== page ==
work. You want maximum contact for quick heat transfer to the
work. Do not lay the iron on top of the solder wire. This
will heat the inner flux core and cause spitting of the flux which is
dangerous to the technician and contaminates components. Remove
the solder and iron together. Watch for a shiny surface when the
solder becomes solid. If the work is moved, it will become a ‘cold
solder joint’ with a grainy appearance. Fix the cold solder joint
by applying a very small bit of solder & flux while heating. A
cold solder joint is resistive and unreliable.
More solder on a
joint is not better. Apply only enough solder to give a good
contour around the joint. A ball shaped joint is
unacceptable. You should see the shape of the wire as it bends
around a terminal.
5. post cleaning and inspection Watch
the joint cooling as soon as the soldering iron is removed. The
solder surface should remain shiny. A dull or grainy appearance
may have been caused by the components moving before the alloy
Inspect for the proper quantity of solder and the
contour over the pad and component leads. Add more solder or
remove with a wick to get the perfect joint.
Check for solder bridges between board pads and traces. Remove excess solder with a solder sucker or with a wick.
at the component side of a circuit board to be sure that the component
is properly placed, usually firmly against the board, not moved away
during the soldering process.
Surface Mount Device Soldering
a. The mechanical bond.
Surface mounted components have no excess lead length. To build a
circuit, the components are mounted on a circuit board or a chip
carrier board which adapts the small components to a larger circuit
board. The surface mounted devices will be hereafter referred to
as SMD. Passive SMD are resistors, capacitors, diodes, LEDS,
inductors. Active SMD are integrated circuits, transistors, and
sensors. Switches and actuators are sometimes packaged as SMD.
b. The electrical connection The solder bond provides a low resistance path between the component and the circuit board.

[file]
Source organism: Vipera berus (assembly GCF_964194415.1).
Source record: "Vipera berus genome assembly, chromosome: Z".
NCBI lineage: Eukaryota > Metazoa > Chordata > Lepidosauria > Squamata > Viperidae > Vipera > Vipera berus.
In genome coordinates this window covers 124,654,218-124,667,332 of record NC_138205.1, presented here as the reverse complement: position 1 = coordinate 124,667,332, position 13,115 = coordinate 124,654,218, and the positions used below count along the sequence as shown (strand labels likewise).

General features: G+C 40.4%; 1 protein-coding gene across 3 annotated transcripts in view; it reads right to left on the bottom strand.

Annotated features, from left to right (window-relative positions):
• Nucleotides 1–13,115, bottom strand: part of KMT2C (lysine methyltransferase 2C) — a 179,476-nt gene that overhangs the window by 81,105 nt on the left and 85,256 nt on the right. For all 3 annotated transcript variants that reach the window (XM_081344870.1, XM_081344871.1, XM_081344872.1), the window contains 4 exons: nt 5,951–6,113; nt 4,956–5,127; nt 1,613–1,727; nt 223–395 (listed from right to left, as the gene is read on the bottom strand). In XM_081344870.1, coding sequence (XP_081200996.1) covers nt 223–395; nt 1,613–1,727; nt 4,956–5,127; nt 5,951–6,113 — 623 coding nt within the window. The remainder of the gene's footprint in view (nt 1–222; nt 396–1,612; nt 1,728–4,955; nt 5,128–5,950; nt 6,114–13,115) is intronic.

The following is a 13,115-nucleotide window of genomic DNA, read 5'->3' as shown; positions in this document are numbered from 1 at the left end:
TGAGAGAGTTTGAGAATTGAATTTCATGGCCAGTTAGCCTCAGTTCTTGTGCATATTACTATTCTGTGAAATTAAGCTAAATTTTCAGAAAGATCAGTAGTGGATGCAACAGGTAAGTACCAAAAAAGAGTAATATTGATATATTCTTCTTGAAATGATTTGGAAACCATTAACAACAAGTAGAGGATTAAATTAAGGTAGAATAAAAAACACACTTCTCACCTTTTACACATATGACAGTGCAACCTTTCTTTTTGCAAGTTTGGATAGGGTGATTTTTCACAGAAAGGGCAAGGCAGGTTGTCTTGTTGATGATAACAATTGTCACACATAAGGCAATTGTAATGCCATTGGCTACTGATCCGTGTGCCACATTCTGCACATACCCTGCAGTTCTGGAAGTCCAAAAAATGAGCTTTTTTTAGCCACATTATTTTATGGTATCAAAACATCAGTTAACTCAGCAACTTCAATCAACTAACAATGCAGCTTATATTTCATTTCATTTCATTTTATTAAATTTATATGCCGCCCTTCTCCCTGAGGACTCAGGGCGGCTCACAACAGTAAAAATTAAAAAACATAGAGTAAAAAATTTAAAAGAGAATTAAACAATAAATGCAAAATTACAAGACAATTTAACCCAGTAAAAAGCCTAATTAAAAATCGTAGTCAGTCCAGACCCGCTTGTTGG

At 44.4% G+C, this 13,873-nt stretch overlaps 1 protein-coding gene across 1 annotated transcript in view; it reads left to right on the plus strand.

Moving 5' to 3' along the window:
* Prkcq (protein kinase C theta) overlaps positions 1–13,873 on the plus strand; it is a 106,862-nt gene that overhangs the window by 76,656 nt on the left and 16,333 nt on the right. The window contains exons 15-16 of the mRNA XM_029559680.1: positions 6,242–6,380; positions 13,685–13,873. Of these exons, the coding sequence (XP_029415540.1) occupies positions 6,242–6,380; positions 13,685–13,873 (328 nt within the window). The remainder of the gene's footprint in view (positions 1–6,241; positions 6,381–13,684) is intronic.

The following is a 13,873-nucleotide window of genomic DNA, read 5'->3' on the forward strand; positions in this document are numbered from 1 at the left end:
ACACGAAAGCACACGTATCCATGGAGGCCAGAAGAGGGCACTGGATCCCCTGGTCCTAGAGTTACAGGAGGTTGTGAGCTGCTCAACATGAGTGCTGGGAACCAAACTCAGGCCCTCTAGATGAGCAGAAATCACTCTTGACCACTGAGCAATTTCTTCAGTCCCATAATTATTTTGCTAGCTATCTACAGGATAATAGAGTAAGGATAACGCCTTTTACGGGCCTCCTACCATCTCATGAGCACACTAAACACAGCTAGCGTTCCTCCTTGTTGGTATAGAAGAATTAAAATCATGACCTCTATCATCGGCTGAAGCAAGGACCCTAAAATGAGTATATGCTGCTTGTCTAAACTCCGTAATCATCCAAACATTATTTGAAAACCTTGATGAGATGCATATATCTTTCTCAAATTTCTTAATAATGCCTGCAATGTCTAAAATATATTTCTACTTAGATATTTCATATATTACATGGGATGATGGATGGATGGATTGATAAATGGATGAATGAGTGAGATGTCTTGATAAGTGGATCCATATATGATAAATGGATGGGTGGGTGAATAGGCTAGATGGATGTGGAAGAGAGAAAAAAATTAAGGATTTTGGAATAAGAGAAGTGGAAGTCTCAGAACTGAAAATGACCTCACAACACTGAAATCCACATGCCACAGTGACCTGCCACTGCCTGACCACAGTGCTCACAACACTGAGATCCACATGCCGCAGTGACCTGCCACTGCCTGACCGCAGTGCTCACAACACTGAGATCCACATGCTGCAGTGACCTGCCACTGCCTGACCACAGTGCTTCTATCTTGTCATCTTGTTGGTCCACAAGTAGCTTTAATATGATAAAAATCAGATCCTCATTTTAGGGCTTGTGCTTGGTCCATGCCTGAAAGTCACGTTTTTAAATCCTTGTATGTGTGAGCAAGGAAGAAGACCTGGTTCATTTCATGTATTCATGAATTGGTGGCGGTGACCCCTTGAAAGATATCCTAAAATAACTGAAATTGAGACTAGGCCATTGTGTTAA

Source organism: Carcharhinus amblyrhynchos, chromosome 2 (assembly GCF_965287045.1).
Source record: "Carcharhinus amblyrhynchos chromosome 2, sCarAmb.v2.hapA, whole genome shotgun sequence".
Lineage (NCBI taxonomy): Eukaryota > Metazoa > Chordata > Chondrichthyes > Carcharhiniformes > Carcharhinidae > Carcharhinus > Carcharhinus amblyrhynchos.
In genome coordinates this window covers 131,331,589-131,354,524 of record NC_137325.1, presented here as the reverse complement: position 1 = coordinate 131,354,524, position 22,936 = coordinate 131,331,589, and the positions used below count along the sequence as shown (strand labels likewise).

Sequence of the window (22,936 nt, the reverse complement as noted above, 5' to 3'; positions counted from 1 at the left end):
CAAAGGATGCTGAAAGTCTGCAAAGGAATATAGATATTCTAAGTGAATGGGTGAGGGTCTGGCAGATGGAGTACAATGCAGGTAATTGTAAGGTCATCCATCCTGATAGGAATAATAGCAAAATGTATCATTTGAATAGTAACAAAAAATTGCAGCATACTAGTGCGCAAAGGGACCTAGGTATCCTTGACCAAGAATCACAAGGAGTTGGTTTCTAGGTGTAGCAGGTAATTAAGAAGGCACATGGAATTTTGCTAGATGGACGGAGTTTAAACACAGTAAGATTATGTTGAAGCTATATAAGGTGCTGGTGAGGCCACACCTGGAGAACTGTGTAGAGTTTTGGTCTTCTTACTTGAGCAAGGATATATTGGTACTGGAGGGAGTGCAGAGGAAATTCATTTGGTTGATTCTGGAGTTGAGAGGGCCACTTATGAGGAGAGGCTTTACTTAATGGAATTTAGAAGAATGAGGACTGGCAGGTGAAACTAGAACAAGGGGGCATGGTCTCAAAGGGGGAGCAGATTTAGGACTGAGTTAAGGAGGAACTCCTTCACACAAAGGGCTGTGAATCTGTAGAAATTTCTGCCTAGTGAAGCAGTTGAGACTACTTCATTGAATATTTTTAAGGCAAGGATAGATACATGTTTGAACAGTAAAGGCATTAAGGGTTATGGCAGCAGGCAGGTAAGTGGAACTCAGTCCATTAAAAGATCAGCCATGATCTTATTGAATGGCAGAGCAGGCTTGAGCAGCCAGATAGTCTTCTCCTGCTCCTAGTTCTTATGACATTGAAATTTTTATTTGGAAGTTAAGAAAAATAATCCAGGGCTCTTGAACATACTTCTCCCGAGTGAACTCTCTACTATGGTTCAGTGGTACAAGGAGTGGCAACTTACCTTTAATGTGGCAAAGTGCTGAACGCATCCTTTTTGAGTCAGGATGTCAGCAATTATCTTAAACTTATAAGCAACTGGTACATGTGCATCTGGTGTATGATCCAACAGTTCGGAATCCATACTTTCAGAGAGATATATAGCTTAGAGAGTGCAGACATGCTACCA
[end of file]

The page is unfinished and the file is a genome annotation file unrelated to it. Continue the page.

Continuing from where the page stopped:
c.. The soldering process Select
one lead of a component or a corner lead of a large package; apply a
small dot of solder to the corner circuit board pad before placing the
component. Place the component in its proper orientation.
Hold it in place with gentle pressure on the device with a tweezer,
probe, etc and apply heat at the lead/pad junction for 1.5
seconds. The component should settle down through the solder to
the base metal pad. Remove the soldering iron while continuing to
hold the component in place with the probe.
Inspect that component
terminal and next solder the diagonally opposite terminal on a multi pin
device by adding solder while applying heat. Repeat on the
remaining component terminals.
1. mechanical cleaning
The circuit board must be thoroughly cleaned and tinned before the
components are placed. An amount of solder is applied to the
pad. The cleaning process can use alcohol or a solvent depending
on the board. A silk screened board may not tolerate a
solvent. Tinning is the process of applying a small amount of
solder to the SMD pads on the circuit board. Some DIY may be
assembling a kit of parts. Others make our own boards.
2. flux application An adequate amount of flux should be applied in the solder core or using a flux applicator.
3. heat application
An adequate amount of heat is necessary to make a quick solder.
Be sure that the iron is clean, the solder wire is clean, and the iron
tip is clean and tinned. The
SMD can be soldered manually with a small tip soldering iron or by